TIM CORBIN: I don't have thoughts right now about that. You know, after Erik completed that win today, I was very happy for him. I mean, it goes without saying. We spend a lot of time together, our families spend a lot of time together.
But I think right now I just want to enjoy this win tonight and focus on the kids and the ability just to decompress and take a breath -- them, us, everyone. That was an emotional game in so many different ways.
It's tough to end a season that way. In Dan's regard, he's going to coach a bunch of our kids this summer, and he's such a good guy, but from our vantage point, just to kind of wind down a little bit, and thank goodness we don't have to play tomorrow.
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Q. Tim, Tyler Brown shuts the door again. I think he broke the school record for single season saves tonight. Can you talk about what it's like to have a guy you can really lean on in big pressure situations like tonight?
TIM CORBIN: He contains his emotions unlike anyone I've ever seen before, in terms of what I've coached, at least at Vanderbilt, in terms of getting the ball. Those saves, I understand what the statistic save means, but his saves are critical. If you go back and look at the nature of each one of those, his ability to focus and his ability to execute and his ability to stay in his lane and not get outside of himself is admirable. That's a wrestler, that's a dad, that's a -- he's still a sophomore in college. He doesn't look like one, but he still is. He's still 19 years old, 20 years old.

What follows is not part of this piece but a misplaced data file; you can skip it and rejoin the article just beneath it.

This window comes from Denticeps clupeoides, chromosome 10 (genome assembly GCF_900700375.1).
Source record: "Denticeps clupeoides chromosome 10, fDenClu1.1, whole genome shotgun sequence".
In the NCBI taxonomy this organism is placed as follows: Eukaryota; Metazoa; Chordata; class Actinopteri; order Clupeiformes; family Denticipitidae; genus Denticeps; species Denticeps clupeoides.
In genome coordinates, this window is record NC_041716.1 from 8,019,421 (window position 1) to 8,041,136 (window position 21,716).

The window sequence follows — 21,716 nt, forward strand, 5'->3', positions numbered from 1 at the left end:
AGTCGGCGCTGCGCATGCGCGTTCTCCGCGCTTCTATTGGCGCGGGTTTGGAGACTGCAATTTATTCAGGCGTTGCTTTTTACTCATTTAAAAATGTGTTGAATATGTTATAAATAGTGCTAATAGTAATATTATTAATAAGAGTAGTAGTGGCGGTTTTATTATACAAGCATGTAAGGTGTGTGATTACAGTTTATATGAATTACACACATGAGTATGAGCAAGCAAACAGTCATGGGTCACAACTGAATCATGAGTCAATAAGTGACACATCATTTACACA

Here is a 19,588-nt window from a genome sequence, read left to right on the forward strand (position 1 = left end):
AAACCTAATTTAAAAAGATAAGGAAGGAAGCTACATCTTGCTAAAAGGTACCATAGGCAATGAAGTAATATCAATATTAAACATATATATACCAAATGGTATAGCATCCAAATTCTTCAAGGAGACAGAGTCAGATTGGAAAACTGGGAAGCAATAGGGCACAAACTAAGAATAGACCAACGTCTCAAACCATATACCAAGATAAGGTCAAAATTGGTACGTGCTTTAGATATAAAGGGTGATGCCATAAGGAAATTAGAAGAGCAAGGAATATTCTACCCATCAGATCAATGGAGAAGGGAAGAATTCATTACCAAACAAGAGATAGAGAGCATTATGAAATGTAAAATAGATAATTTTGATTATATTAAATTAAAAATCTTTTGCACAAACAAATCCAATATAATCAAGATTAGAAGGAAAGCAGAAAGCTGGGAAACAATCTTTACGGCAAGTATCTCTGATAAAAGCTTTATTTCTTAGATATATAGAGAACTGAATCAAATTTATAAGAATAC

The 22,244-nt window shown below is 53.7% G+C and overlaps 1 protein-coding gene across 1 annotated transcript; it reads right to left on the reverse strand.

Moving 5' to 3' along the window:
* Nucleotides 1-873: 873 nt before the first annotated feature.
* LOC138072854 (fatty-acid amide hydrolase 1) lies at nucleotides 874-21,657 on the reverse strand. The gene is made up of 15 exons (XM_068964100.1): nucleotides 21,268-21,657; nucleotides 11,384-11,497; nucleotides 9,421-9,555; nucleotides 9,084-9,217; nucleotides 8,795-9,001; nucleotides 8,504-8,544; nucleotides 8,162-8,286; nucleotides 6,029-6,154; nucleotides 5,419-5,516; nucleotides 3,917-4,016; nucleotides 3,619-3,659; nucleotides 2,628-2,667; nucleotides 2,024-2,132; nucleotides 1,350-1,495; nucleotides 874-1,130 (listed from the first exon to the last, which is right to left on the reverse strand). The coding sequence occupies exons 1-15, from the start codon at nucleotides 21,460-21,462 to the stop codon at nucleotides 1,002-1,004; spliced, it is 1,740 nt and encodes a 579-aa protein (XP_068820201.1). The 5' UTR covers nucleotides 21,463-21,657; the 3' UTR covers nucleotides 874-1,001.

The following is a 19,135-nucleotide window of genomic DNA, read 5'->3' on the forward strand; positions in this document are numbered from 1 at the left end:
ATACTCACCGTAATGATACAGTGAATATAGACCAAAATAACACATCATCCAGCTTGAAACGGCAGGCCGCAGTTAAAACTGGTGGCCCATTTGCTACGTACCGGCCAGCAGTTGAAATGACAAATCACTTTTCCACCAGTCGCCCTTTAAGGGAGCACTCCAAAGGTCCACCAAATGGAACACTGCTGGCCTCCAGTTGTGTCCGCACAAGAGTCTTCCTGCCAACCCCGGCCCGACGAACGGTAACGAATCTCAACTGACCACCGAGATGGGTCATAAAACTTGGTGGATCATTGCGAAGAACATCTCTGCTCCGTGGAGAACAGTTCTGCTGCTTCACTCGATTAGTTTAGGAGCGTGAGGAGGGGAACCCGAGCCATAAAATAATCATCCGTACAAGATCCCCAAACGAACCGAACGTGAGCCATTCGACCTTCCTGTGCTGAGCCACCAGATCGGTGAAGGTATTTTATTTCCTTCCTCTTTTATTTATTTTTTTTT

But his ability to contain his emotions is elite, extreme. It's extremely good.
Q. Can you just speak to the ninth inning? You have the game on the line, you've got Tyler out there, you get the tough break, Harrison makes the great play to end it. How did that look from the dugout?
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TIM CORBIN: Geez, I don't know. He got a good burst on the ball. It was a hell of a play. I mean, you've got a ball that just shot up about 12 feet in the air, and it's in between the pitcher and the second baseman. I mean, yeah, when he caught the ball, I thought it was just such an outstanding play right there. Ethan's was great early in the game.
But you make a good pitch, and there were some bizarre happenings tonight. It's just one of those games. Ball hits the bag, come-backer that wasn't handled that rolls past Ethan, goes into left field. That was just kind of a different game. But I've seen the balls hit the bags here in Omaha before. That's how we lost in 2015. That's not much fun. But my mind didn't go there. I felt like Tyler could contain that inning.
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Q. Tim, we've asked you a lot of things about your balance in your lineup and there's no one best player, there's many best players. Does that come in most useful in games like this that's close, to have that balance across the lineup where the pressure is shared among the whole lineup?
TIM CORBIN: I believe so, because I never -- as I tell the kids, I never look at our lineup and go, this is the leadoff guy. I just go, we have to line nine guys up, and we have a lot of -- just have a lot of confidence in each kid and their skill set. What I have the most confidence in is their ability to understand their skill set and not go outside of that.
But Smith did a nice job of frustrating enough to where we did leave that skill set. We couldn't get to the backside of the field consistently, and because of that, balls were left in the air and balls were left on the ground in places that they could field and defend.